TJ Parsons

The right pair of boots often make the difference between an awesome day on the mountain and an afternoon spent whimpering in the lodge. With the huge amount of available options, knowing what features you want and how your boots should fit can be a big help in narrowing down your choices. Lacing Options The various lacing systems are the most visually obvious way in which snowboard boots differ, and each has their pros and cons. Gear nerds on snowboard forums will argue at length about which one is best, but the truth is there are excellent options available no [...]

Catherine Greenwald

You were never going to be that parent—the one with the kid pitching a fit on the bunny hill, sniveling about the cold and whining to be taken home. Yours may be one of those who take to the snow like a baby polar bear, but even the hardiest kid can have a rough day. Whether you’re headed to after-school lessons, a weekend getaway, or a family vacation, here are some tips for maximizing the fun and minimizing the pain of a day on the slopes with very young skiers. Tip #1: Keep ‘em warm … but don’t immobilize them. [...]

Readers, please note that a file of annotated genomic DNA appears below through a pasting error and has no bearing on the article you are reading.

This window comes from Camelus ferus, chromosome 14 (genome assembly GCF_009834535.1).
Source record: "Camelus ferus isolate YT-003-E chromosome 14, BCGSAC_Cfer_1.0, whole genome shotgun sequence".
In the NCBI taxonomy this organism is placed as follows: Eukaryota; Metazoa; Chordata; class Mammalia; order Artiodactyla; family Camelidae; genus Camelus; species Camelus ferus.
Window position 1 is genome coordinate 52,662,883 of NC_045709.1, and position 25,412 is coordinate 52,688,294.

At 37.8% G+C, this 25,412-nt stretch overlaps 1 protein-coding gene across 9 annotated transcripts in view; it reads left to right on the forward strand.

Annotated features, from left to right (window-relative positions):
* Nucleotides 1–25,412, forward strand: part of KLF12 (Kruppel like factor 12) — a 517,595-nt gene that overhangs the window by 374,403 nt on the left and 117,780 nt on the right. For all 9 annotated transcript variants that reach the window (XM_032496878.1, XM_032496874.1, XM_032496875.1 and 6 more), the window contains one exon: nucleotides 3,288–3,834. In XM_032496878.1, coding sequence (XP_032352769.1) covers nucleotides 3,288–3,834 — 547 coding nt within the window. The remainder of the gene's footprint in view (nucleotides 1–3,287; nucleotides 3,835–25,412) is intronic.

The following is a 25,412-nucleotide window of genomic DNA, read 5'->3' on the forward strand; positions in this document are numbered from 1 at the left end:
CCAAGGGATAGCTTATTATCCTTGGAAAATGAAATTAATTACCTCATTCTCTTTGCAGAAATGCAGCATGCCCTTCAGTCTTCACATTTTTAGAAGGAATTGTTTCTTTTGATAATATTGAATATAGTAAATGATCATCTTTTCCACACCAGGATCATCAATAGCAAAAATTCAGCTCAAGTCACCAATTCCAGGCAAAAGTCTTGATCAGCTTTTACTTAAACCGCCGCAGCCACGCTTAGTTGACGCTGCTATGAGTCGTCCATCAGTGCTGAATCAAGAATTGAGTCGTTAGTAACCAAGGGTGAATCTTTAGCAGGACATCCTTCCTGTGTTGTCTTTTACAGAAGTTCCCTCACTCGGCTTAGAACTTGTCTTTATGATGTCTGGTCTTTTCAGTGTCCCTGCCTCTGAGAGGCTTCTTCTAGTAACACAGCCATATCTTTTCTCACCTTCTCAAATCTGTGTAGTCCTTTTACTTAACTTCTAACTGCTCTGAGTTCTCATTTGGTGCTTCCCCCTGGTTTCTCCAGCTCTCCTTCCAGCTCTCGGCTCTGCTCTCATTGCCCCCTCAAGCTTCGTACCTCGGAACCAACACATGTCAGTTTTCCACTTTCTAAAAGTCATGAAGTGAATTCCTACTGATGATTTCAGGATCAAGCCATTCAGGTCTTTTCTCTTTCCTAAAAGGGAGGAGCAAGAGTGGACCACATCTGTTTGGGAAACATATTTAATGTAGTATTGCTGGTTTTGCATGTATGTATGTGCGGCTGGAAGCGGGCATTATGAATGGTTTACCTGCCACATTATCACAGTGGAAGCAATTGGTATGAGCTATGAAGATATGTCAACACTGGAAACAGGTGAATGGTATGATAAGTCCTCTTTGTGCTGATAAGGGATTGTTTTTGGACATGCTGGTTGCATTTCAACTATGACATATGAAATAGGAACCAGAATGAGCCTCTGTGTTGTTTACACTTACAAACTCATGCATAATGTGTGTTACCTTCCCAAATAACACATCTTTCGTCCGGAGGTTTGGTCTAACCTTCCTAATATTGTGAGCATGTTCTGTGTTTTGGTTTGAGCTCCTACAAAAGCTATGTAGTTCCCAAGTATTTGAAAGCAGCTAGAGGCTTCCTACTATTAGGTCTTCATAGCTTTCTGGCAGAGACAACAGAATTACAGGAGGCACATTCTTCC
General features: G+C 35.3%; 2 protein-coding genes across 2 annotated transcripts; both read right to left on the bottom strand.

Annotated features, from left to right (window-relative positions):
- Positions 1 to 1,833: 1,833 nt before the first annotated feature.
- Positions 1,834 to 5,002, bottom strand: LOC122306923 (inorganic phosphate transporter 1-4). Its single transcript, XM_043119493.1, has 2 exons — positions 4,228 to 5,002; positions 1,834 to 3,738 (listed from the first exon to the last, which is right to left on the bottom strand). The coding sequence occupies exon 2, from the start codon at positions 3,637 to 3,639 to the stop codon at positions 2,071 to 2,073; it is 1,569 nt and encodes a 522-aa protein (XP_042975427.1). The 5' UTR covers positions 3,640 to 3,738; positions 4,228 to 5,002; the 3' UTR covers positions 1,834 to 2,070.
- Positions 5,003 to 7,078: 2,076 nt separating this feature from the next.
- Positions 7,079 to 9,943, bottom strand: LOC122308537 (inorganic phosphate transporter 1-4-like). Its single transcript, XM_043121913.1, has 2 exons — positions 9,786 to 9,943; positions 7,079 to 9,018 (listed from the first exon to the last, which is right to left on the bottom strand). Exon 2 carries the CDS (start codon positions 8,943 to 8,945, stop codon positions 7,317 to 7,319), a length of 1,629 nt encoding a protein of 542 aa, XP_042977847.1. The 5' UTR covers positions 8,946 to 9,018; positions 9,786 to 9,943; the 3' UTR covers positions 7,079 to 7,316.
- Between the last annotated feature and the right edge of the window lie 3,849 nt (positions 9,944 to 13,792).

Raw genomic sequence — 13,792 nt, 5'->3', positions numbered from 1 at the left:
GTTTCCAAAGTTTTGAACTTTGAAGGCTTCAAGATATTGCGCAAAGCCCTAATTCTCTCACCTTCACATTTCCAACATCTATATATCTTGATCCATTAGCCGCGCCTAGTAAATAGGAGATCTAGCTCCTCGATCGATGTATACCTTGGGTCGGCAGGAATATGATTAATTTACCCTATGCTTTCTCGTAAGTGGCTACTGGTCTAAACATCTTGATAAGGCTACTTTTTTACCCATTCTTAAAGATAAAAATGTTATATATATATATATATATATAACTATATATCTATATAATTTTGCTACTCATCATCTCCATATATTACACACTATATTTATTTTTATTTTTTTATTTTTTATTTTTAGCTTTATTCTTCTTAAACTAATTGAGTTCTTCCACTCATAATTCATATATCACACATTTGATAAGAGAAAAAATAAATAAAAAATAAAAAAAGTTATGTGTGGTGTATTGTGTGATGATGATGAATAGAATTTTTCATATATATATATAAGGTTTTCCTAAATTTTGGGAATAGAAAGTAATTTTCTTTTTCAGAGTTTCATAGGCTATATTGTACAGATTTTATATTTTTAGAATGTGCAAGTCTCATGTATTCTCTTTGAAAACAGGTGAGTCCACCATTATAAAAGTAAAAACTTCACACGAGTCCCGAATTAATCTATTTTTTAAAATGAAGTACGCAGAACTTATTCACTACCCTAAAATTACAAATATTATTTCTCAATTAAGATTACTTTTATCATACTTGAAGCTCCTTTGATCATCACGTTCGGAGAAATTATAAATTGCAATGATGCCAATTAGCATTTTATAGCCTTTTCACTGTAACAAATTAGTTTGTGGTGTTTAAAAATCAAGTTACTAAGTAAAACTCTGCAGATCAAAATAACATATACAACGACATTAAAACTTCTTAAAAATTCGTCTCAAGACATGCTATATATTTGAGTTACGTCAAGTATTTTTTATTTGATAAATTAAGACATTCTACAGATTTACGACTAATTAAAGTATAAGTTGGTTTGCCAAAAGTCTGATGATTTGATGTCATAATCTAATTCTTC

Sean Zimmerman-Wall

The sound is unmistakable. A loud rumble accompanied by the sensation of having the rug pulled out from under you. In seconds you’re rushing downslope, tumbling, caught in a washing machine of snow, rock, and wood. The sky fades in and out and you gasp for air as you’re force-fed thick, suffocating snow. Moving at 60 miles an hour, you’re helpless to stop the cascade. You reach for the small handle located on your shoulder, and a sudden “whoosh” fills your ears. Large sacs of air deploy around you and you start to rise to the surface. After a minute, [...]